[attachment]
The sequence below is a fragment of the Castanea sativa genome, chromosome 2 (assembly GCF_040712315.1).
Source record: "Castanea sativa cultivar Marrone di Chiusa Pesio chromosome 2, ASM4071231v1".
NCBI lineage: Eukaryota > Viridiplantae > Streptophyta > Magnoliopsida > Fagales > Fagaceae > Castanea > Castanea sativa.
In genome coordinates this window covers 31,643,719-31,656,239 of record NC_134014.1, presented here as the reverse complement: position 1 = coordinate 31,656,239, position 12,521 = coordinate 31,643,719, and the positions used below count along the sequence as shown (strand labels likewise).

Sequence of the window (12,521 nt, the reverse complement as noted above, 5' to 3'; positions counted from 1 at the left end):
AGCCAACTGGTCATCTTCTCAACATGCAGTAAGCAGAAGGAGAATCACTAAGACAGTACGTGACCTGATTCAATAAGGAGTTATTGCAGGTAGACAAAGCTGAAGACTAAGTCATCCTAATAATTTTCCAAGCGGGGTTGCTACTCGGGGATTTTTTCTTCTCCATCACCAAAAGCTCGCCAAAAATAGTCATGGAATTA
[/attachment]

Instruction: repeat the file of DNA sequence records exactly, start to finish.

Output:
The sequence below is a fragment of the Castanea sativa genome, chromosome 2 (assembly GCF_040712315.1).
Source record: "Castanea sativa cultivar Marrone di Chiusa Pesio chromosome 2, ASM4071231v1".
NCBI lineage: Eukaryota > Viridiplantae > Streptophyta > Magnoliopsida > Fagales > Fagaceae > Castanea > Castanea sativa.
In genome coordinates this window covers 31,643,719-31,656,239 of record NC_134014.1, presented here as the reverse complement: position 1 = coordinate 31,656,239, position 12,521 = coordinate 31,643,719, and the positions used below count along the sequence as shown (strand labels likewise).

Sequence of the window (12,521 nt, the reverse complement as noted above, 5' to 3'; positions counted from 1 at the left end):
AGCCAACTGGTCATCTTCTCAACATGCAGTAAGCAGAAGGAGAATCACTAAGACAGTACGTGACCTGATTCAATAAGGAGTTATTGCAGGTAGACAAAGCTGAAGACTAAGTCATCCTAATAATTTTCCAAGCGGGGTTGCTACTCGGGGATTTTTTCTTCTCCATCACCAAAAGCTCGCCAAAAATAGTCATGGAATTA